Birth, Maturity, Transition

Column by Bishop John Shelby Spong on 9 December 2010 0 Comments
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My husband and I have read Sins of the Scripture and I was so impressed by its message that I called the leader of the Focus Study (Presbyterian Church) group that we attend and suggested that we study it. We had our first meeting last night on Chapter One. Our next assignment is to read through Section 2. More fun to read further. In re–reading Chapter Two, I wonder what seminaries are discussing today as they teach future pastors. Are they considering the science of the 21st century? The points you have made so clearly — and points that many ordinary people in Bible classes have questioned — and yet our clergy does not seem to recognize. In my paperback edition, pp 25-26, I am happy to read your goal. Where do you see the progress getting to the churches? Do Catholics see this at all?


Dear Marge,

Thank you for your letter and kind comments. I do not know how to respond to your question about what seminaries are teaching. The reason for that is that seminaries (or theological colleges as they are called in some parts of the world) are like the church itself, they are all over the place. No one tradition has a monopoly on insight or on retrogressive thinking. The seminaries that do the best are, in my opinion, those connected with no denomination, Catholic or Protestant. I think of places like Union Seminary in New York, Harvard Divinity School in Cambridge, Massachusetts and the University of Chicago's Divinity School. Each of these institutions is engaged with the wider academic world whose campus they share (Union relates to Columbia University in New York City) and they cannot thus be isolated in their intramural religious concerns.

The next groups that I also think do well are those involved in religious consortiums that allow cross enrollment and normally have a single library. Illustrations of this would be theological consortiums in Boston, Washington, Berkeley, California and in Vancouver, in British Columbia.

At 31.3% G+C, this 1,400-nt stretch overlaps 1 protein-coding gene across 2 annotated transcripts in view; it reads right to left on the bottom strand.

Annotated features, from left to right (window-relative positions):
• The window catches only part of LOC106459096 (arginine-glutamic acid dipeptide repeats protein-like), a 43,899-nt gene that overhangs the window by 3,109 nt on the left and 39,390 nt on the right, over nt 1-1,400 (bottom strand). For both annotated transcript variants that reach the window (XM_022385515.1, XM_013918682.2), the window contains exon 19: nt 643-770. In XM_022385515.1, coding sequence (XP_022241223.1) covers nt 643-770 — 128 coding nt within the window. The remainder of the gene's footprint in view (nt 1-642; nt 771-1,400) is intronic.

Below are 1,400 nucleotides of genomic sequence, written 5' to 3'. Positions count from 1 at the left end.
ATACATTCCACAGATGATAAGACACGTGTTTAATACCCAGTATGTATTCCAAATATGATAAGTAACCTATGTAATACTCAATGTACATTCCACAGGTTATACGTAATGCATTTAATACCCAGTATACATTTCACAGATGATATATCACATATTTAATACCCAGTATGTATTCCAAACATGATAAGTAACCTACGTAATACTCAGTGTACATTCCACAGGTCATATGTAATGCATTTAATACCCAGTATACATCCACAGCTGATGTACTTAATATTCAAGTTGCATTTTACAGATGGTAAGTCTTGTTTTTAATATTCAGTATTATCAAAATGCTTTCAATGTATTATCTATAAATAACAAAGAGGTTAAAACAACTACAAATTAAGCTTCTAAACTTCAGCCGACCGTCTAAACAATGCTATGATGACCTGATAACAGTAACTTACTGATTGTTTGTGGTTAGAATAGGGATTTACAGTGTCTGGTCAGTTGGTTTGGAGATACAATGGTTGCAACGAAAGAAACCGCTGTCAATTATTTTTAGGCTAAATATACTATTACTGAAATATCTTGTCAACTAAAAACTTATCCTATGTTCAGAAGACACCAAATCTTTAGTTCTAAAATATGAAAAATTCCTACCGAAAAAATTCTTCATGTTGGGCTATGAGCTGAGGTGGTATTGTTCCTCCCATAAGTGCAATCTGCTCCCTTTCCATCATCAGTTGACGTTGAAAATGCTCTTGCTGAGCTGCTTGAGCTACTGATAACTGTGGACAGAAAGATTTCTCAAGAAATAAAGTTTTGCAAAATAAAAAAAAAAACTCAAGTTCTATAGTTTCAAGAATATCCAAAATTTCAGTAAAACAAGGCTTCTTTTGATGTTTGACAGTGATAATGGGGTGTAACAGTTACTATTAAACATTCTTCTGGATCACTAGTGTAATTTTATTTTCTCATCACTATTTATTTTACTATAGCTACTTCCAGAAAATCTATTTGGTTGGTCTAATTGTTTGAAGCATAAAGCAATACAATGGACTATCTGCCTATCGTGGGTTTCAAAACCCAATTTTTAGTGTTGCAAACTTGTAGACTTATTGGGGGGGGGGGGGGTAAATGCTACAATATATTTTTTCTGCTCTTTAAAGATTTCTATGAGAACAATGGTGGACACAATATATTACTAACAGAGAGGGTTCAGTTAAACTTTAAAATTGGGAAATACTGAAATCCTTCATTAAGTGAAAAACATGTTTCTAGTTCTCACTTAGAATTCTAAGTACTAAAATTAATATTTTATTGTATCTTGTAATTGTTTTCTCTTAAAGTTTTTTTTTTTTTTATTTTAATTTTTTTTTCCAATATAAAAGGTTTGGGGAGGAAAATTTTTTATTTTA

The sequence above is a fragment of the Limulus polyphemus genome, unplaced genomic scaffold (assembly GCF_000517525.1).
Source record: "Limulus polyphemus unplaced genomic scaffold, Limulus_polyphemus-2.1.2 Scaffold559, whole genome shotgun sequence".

When you come to the isolated denominational schools, you always have theological pressure toward forcing conformity from the denomination's hierarchy that tends to militate against their professors being either adventuresome or scholarly. Of course they are also able to find professors who feel at home inside those imposed comfort levels. Yet within this category, there are still some exceptionally good places. I have had the pleasure of lecturing in such seminaries as Iliff in Denver, Duke Divinity School in Durham, United Theological Seminary in Minneapolis and Drew Theological Seminary in Madison, New Jersey. I found all of them to be exciting places, with the Methodist seminaries at Duke and Drew being deeply integrated in the life of the two universities whose campuses they share. In fact, at Drew University it is actually the university that shares the Divinity School's campus. Of the denominational schools, The Pacific School of Religion (UCC Berkeley) is the most overt about its willingness to engage real life and real scholarship.

Some seminaries in all denominations are far more places of propaganda than they are places of learning. By this I mean that they tend to engage issues or to pursue knowledge only to the degree that it does not threaten or challenge official Christian teaching. These will range from traditional training centers to fundamentalist campuses about which little can be done except to ignore them.

There is one final roadblock to truth and that is some pastors, trained at good seminaries, refuse to share their critical knowledge with the people who occupy the pews for fear of "upsetting the faithful." I have long believed that it is those pastors themselves who are the ones who are most upset by new truth.

Thanks for writing.

~John Shelby Spong




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